Photos courtesy of Richard Davies, Tom Jenkin, Anthony Palmer, Nathaniel Moore, Edmund Sumner, Olympic Delivery Authority, Janie Airey, Astrid Eckert
It was a difficult decision because these three very different entries are difficult to compare. In the end, we thought the Velodrome was outstanding because of its technological, innovative and sustainable solutions worked at every level. It also rethinks the typology of the Velodrome and is a model for future Velodromes. At the same time, it’s a beautiful project that also regenerates and transforms a former wasteland into a vibrant new public park.
The 21,700m² Velodrome was inspired by the activity which takes place within its walls; from the beginning of the project Hopkins Architects wanted to apply the same level of design creativity and rigor of engineering that goes into a bicycle to the building itself. It was important to the architects that this not serve to mimic but rather that it manifest itself as a three-dimensional response to the functional requirements of the stadium and its aesthetics and shape thus emerged directly from this process. The Velodrome contains 6,000 seats in both Olympic and Legacy Modes and embraces both contexts with minimal transformation.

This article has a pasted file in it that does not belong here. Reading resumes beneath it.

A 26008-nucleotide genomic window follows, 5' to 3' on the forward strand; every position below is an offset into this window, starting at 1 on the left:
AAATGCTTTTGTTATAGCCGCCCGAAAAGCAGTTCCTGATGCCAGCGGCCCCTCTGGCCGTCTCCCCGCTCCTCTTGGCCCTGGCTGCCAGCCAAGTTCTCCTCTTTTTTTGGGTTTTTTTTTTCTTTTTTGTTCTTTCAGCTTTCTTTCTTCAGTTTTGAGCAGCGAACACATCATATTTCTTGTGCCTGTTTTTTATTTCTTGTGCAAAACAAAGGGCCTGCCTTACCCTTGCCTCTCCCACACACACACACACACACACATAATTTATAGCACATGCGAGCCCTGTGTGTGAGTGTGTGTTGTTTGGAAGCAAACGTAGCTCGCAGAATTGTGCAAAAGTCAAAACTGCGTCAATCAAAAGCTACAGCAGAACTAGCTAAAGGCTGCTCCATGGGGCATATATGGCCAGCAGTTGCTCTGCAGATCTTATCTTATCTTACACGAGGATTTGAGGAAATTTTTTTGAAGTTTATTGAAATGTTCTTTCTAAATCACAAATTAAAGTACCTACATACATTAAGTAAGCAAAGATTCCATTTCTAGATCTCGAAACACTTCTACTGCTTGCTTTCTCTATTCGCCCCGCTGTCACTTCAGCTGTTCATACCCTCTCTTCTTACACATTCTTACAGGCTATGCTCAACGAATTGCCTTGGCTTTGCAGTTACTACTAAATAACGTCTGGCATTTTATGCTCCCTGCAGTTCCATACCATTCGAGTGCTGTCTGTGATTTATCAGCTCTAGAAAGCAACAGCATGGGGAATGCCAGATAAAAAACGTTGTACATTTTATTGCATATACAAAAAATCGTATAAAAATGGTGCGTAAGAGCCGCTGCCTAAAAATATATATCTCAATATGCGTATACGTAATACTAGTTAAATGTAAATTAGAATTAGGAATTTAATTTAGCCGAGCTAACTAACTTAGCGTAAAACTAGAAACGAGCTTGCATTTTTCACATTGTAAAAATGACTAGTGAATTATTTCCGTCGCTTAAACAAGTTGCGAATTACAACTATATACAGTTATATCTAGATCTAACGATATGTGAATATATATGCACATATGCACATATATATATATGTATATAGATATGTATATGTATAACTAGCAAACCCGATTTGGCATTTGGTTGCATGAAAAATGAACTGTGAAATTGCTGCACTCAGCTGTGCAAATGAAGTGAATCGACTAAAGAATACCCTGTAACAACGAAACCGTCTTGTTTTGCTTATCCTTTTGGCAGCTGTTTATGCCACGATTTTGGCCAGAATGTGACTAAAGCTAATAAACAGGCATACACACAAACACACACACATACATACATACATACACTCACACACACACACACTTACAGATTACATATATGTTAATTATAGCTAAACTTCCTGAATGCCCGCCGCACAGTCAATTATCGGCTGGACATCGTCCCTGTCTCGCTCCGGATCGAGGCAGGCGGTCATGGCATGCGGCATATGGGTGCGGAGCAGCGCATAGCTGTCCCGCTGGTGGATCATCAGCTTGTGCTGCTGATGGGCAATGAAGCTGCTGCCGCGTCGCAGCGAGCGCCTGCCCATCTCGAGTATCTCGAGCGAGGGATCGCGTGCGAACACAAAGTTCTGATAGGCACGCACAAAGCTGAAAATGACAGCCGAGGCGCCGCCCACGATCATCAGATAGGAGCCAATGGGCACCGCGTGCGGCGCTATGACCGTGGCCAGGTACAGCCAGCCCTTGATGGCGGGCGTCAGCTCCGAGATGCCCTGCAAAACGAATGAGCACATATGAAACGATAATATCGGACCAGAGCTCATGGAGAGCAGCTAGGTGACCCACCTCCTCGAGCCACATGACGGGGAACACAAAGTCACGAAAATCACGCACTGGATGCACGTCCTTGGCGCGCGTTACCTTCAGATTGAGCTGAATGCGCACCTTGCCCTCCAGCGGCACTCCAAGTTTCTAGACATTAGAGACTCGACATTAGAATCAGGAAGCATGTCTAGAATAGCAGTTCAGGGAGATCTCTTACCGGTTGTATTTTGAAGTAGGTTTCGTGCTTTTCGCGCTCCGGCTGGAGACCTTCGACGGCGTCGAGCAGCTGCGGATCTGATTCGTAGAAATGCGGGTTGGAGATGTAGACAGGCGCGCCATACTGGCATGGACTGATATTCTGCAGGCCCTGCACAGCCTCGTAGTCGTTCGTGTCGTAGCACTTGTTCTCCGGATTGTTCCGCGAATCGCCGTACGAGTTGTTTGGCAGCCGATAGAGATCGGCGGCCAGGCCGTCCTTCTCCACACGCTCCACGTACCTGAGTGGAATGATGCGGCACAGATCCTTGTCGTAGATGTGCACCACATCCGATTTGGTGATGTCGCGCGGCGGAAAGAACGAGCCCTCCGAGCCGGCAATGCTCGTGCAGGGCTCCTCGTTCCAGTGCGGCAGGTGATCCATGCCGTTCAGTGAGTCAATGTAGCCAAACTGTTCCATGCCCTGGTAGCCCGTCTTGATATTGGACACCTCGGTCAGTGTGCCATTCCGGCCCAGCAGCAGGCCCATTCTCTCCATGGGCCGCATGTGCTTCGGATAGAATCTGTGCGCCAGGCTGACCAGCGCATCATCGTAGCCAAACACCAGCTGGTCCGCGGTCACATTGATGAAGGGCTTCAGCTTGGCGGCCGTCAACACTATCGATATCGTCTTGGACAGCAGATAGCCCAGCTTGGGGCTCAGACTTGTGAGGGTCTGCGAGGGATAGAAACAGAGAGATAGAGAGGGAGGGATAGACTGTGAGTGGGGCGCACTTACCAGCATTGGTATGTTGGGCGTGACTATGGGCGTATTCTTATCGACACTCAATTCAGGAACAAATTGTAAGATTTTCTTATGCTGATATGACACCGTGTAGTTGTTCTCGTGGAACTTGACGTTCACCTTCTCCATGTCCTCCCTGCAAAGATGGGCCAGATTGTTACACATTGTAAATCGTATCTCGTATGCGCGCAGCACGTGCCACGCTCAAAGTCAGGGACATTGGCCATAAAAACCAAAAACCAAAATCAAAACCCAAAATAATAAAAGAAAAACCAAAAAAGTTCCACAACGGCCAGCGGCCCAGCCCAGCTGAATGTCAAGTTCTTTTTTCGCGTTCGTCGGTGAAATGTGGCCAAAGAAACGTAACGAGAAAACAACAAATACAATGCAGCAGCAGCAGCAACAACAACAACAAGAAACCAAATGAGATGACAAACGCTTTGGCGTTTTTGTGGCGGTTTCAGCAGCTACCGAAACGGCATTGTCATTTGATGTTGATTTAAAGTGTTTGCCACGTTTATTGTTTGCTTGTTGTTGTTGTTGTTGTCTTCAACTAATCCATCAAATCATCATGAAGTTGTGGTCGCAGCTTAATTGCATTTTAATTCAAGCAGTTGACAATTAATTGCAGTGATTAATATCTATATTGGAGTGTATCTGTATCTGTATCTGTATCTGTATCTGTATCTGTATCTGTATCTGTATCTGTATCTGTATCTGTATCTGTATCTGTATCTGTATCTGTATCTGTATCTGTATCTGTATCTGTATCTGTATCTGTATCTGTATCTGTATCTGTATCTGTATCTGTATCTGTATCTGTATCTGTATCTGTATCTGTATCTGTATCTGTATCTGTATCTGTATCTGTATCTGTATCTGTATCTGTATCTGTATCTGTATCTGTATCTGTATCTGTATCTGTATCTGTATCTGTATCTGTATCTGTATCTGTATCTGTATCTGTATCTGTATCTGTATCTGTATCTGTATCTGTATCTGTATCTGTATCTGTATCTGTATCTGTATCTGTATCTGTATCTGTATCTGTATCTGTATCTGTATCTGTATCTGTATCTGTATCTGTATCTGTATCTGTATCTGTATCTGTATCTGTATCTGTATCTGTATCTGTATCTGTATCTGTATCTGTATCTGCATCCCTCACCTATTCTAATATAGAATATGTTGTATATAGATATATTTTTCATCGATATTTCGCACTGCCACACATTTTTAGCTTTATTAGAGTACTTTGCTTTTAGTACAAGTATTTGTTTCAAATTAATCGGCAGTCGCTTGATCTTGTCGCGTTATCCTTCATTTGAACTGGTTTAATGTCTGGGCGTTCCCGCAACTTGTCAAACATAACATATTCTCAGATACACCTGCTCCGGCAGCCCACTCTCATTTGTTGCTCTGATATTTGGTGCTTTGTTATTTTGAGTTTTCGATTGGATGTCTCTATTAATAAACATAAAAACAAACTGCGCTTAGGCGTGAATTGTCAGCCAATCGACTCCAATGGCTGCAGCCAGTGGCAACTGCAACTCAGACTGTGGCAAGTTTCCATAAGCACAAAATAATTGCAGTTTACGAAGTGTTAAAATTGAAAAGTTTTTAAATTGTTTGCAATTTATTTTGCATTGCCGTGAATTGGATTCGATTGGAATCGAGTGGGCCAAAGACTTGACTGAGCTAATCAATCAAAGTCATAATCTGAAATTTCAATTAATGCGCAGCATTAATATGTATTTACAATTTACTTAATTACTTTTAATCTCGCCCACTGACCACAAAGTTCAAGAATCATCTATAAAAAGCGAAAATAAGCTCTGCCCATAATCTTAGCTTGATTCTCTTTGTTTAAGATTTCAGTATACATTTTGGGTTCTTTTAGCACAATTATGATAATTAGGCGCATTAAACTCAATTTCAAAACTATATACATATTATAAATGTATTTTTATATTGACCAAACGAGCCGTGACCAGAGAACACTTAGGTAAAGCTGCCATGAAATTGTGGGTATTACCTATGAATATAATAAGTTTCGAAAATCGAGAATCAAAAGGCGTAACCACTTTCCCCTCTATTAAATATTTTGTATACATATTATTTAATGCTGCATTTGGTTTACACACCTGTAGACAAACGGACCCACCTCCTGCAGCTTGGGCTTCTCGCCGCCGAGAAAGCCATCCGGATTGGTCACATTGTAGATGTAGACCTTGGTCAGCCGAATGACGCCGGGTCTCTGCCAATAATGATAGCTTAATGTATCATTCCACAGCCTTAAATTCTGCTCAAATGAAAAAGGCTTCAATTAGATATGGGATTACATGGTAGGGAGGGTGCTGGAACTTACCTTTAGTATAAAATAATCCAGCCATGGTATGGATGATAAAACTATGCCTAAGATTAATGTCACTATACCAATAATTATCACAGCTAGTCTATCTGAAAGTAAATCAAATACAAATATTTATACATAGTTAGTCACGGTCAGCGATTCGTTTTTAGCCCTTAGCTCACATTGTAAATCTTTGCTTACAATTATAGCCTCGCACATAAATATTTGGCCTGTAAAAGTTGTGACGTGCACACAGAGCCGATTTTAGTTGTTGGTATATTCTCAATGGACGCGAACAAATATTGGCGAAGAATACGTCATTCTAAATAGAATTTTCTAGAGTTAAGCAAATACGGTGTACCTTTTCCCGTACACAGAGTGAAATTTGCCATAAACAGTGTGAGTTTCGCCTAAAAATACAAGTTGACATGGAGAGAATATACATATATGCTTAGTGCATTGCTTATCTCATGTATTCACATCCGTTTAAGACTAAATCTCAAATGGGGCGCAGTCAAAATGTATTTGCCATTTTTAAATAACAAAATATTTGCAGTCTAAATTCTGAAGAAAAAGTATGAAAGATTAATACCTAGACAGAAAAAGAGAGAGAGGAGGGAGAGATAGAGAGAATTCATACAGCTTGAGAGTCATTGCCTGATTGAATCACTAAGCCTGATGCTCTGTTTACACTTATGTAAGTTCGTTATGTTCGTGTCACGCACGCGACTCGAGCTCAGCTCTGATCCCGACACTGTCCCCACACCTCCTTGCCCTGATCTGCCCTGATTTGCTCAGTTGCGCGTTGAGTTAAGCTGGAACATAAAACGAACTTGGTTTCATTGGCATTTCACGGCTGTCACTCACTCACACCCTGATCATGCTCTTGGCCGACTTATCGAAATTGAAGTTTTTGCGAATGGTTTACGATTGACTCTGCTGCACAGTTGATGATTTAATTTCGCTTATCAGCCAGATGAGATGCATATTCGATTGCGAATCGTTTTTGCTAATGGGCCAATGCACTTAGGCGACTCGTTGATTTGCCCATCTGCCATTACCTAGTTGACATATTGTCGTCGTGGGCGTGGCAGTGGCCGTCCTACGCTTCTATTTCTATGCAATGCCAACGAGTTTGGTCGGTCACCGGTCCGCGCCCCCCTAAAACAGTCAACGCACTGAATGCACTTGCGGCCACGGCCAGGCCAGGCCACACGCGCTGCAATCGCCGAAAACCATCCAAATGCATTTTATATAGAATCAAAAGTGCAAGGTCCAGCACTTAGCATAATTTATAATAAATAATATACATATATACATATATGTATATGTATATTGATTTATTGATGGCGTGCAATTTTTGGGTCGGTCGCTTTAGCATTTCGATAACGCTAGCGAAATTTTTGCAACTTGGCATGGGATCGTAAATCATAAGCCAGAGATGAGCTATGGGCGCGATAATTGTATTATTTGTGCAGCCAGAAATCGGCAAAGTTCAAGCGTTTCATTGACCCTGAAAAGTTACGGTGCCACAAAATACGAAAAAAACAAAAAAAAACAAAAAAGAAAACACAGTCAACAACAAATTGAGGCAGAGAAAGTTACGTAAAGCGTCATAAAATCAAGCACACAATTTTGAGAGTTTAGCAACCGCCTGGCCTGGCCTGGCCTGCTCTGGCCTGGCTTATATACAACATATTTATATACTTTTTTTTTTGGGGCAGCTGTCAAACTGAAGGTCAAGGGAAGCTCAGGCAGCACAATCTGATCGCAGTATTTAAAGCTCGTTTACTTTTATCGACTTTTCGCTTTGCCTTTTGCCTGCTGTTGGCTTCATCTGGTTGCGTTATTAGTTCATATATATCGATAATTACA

The concrete upper and lower seating tiers are split by the public circulation concourse which allows spectators to maintain contact with the action on the track as they move around the building.
The design strategy focused on minimizing demand for energy and water and integrating this into the fabric of the building to reduce reliance on systems and infrastructure. The daylighting strategy applied to the main cycling arena exemplifies this approach.
Other notable features include high levels of insulation coupled with natural ventilation to reduce energy demand and rainwater harvesting which reduces potable water demand by 75% for the building.